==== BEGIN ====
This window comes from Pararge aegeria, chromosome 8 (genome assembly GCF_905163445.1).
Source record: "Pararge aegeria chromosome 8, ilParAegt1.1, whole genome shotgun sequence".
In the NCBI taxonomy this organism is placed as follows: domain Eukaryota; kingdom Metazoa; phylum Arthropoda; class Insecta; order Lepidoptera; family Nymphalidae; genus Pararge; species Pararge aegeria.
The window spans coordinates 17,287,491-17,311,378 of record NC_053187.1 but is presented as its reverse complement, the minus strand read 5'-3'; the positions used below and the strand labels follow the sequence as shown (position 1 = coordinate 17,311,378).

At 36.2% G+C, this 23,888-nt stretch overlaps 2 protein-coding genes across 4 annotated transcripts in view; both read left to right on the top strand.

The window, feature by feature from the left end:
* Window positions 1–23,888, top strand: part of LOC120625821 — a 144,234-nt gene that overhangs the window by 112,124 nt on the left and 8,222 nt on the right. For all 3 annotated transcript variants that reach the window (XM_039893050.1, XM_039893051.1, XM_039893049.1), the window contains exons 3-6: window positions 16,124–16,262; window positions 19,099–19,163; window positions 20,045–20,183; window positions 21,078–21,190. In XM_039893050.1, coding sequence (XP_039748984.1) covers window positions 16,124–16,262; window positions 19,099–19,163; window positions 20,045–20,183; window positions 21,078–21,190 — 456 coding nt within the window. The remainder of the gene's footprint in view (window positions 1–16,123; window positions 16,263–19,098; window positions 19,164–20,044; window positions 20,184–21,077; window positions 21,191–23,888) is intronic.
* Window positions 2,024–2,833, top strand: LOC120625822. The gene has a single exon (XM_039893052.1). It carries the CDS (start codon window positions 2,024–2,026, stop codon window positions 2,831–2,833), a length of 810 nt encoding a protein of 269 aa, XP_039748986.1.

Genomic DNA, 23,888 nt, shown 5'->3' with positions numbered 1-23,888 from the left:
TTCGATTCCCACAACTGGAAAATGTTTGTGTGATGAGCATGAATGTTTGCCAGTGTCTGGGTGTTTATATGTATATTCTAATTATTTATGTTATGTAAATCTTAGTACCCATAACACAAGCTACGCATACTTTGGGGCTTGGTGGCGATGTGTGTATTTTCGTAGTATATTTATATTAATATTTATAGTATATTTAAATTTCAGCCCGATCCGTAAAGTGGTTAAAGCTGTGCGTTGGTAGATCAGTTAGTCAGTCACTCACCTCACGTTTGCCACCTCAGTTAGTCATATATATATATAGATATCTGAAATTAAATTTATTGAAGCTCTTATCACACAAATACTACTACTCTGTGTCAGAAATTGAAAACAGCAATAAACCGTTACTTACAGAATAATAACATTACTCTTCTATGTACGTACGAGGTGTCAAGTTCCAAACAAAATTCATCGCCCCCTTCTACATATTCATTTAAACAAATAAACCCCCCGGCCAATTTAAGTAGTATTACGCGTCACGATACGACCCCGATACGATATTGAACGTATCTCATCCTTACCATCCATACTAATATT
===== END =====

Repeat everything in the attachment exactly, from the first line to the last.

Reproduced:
This window comes from Pararge aegeria, chromosome 8 (genome assembly GCF_905163445.1).
Source record: "Pararge aegeria chromosome 8, ilParAegt1.1, whole genome shotgun sequence".
In the NCBI taxonomy this organism is placed as follows: domain Eukaryota; kingdom Metazoa; phylum Arthropoda; class Insecta; order Lepidoptera; family Nymphalidae; genus Pararge; species Pararge aegeria.
The window spans coordinates 17,287,491-17,311,378 of record NC_053187.1 but is presented as its reverse complement, the minus strand read 5'-3'; the positions used below and the strand labels follow the sequence as shown (position 1 = coordinate 17,311,378).

At 36.2% G+C, this 23,888-nt stretch overlaps 2 protein-coding genes across 4 annotated transcripts in view; both read left to right on the top strand.

The window, feature by feature from the left end:
* Window positions 1–23,888, top strand: part of LOC120625821 — a 144,234-nt gene that overhangs the window by 112,124 nt on the left and 8,222 nt on the right. For all 3 annotated transcript variants that reach the window (XM_039893050.1, XM_039893051.1, XM_039893049.1), the window contains exons 3-6: window positions 16,124–16,262; window positions 19,099–19,163; window positions 20,045–20,183; window positions 21,078–21,190. In XM_039893050.1, coding sequence (XP_039748984.1) covers window positions 16,124–16,262; window positions 19,099–19,163; window positions 20,045–20,183; window positions 21,078–21,190 — 456 coding nt within the window. The remainder of the gene's footprint in view (window positions 1–16,123; window positions 16,263–19,098; window positions 19,164–20,044; window positions 20,184–21,077; window positions 21,191–23,888) is intronic.
* Window positions 2,024–2,833, top strand: LOC120625822. The gene has a single exon (XM_039893052.1). It carries the CDS (start codon window positions 2,024–2,026, stop codon window positions 2,831–2,833), a length of 810 nt encoding a protein of 269 aa, XP_039748986.1.

Genomic DNA, 23,888 nt, shown 5'->3' with positions numbered 1-23,888 from the left:
TTCGATTCCCACAACTGGAAAATGTTTGTGTGATGAGCATGAATGTTTGCCAGTGTCTGGGTGTTTATATGTATATTCTAATTATTTATGTTATGTAAATCTTAGTACCCATAACACAAGCTACGCATACTTTGGGGCTTGGTGGCGATGTGTGTATTTTCGTAGTATATTTATATTAATATTTATAGTATATTTAAATTTCAGCCCGATCCGTAAAGTGGTTAAAGCTGTGCGTTGGTAGATCAGTTAGTCAGTCACTCACCTCACGTTTGCCACCTCAGTTAGTCATATATATATATAGATATCTGAAATTAAATTTATTGAAGCTCTTATCACACAAATACTACTACTCTGTGTCAGAAATTGAAAACAGCAATAAACCGTTACTTACAGAATAATAACATTACTCTTCTATGTACGTACGAGGTGTCAAGTTCCAAACAAAATTCATCGCCCCCTTCTACATATTCATTTAAACAAATAAACCCCCCGGCCAATTTAAGTAGTATTACGCGTCACGATACGACCCCGATACGATATTGAACGTATCTCATCCTTACCATCCATACTAATATT